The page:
Another myth about IT outsourcing is that the outsourced company cannot be trusted to possess the same passion and drive your own employees do. It is often thought that an in-house IT department will be more enthusiastic about producing high-quality work simply because you pay their salary. Moreover, employers often like to think their employees want the company to blossom and grow, and have as much interest in success as the COO or CEO does. Who’s to say that this is essentially true or untrue? Sure, ambitious workers are common, but so are apathetic ones.
This myth doesn’t really make sense, because it would be actually much more logical to assume that an outsourced IT department would care about the finished IT product much more than an employee who gets a stable monthly salary. Simply put, an outsourced company will quickly lose the potential to gain new customers if they do not produce work of an exceptional quality, so it wouldn’t be in their best interest to do mediocre work.
Technically speaking, an outsourced IT department only expands in proportion to the companies it has helped to expand, so why on earth would it risk the success of its own company? Moreover, the assumption that innovation in IT can only occur when the IT expert is well-versed with the client company’s strategy is erroneous, particularly when you consider that innovation in the computing industry largely grows out of need. Surely it is more logical to assume that IT outsourcing companies have a more comprehensive knowledge of the entire IT industry than an in-house employee who focuses on maintaining the company server.
Misconception #3: Outsourcing Companies are Inconvenient to Communicate With
This misconception about IT outsourcing companies is understandable, but doesn’t represent reality. The presumption is that because the outside company is not physically at the location of the IT system they are hired to maintain, that emergencies and specifications required at short notice may not be implemented quickly. An in-house IT support worker theoretically, would resolve any issues more quickly because they are on-site.
The reality of this scenario is that IT issues are resolved just as quickly as in-house employees for two reasons. First, outsourcing companies often provide remote user support for all employees working at the client company. Thus, no matter who is having a problem with their computer, the outsourcing consultant can access that computer and fix it from afar, without even needing to step foot in the building.
Second, if you’re responsible for deciding whether your company should use outsourced IT and are somewhat wary of remote support, outsourcing companies often also offer another service that has a decidedly more personal approach: on-site support. In other words, someone from the outsourcing company is easy to reach, because they’re in your office building! This face-to face approach is an effective way of appeasing the worry that outsourced workers are strangers, because no doubt the on-site personnel will soon become as much a part of the furniture as that old sofa in the recreation room.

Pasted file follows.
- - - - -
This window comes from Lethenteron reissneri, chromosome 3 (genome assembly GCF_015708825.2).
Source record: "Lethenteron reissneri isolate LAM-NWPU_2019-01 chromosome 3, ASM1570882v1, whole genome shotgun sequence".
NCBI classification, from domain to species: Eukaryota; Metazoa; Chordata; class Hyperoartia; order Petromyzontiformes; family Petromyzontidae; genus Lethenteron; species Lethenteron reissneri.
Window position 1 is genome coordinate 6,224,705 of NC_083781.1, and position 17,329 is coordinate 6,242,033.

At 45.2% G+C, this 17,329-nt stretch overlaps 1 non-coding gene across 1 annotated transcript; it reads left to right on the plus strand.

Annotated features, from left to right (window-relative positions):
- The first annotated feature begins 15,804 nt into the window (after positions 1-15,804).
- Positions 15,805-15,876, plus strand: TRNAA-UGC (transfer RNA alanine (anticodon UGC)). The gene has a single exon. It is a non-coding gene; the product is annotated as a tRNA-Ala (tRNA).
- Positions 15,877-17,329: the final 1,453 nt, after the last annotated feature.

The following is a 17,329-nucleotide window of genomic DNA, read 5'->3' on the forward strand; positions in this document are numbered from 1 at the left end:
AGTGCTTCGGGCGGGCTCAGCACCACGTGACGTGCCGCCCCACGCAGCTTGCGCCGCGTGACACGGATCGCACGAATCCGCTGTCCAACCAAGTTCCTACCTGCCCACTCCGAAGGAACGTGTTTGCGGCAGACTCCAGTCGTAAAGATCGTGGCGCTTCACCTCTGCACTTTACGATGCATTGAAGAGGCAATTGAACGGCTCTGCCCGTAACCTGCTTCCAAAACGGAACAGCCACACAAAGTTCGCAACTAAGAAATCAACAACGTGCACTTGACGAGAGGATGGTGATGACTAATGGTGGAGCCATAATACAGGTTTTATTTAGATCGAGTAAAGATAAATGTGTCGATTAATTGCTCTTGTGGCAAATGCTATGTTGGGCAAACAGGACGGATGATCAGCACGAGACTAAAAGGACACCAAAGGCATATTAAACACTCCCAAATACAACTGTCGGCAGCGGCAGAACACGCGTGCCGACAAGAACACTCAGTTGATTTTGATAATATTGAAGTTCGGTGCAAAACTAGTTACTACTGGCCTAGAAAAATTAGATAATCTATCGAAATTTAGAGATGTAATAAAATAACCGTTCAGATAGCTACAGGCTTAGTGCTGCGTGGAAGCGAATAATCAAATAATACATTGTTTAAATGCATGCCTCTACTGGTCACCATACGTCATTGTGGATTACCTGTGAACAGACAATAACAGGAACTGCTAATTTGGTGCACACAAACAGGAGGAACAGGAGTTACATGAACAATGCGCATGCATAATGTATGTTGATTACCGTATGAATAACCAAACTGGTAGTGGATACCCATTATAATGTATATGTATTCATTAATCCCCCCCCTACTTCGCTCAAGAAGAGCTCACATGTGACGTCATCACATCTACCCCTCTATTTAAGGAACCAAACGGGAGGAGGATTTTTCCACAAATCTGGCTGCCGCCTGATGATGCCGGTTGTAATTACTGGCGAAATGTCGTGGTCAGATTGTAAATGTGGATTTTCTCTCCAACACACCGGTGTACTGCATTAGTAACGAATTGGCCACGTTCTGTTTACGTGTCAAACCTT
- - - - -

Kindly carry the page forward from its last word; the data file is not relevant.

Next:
Depending on your company’s needs, and depending on the services offered by the outsourcing companies you’re interested in hiring, you could potentially have someone on-site as often as you like. Thus, the idea that they will be too far away to resolve an issue as soon as it arises is null and void.
Misconception #4: System Knowledge is Only Earned In-House
It is widely conceived that an in-house IT support worker will possess greater knowledge about the in-house system than an outsourcing professional. This misconception arises from the fact that company workers who maintain IT systems do this, and only this; while outsourcing professionals have a list of clients, all of whom have entirely different systems.
This is a myth. You must take into account that outsourced IT companies are more in-tune with developing technologies and platforms across industry sectors than individuals working solely for a particular company. In-house IT support is a demanding job that requires impeccable time-management and task prioritization skills. There is a daily mountain of work that lands on the desk that never seems to get any smaller. As a result, employees can struggle to keep up with the daily demands of their basic employee functions while also staying up-to date with the constant software and hardware modifications that impact the system they’re working on.
Conversely, IT outsourcing companies are well-versed in the fast-paced technology industry. We are all familiar with how quickly technology progresses; how rapidly different gadgets become dated, and even obsolete. The same level of progression occurs within the computing industry: applications, computing languages, and even the most fundamental concepts of software coding are constantly modified and updated. Who better to stay on top of this fast-moving progression than the professionals who specialize in it? Their company’s livelihood depends on their IT expertise.
In-house systems may all be very different: this is true. However, the misconception that in-house workers can somehow maintain it more effectively than outsourced professionals who make an entire career out of researching and staying ahead of the game is entirely misled. In reality, employers over-estimate the skills of an in-house IT department if they think it’s a top priority for employees to learn new computing languages and codes while carrying out the essential daily tasks of the business where they work.
Thus, finding a company that can provide the tailored options your company requires will make the process run much more smoothly than popular myths and misconceptions would suggest. While outsourcing has become less trendy than in its golden days of the eighties, it’s still one of the wisest decisions a company executive can make.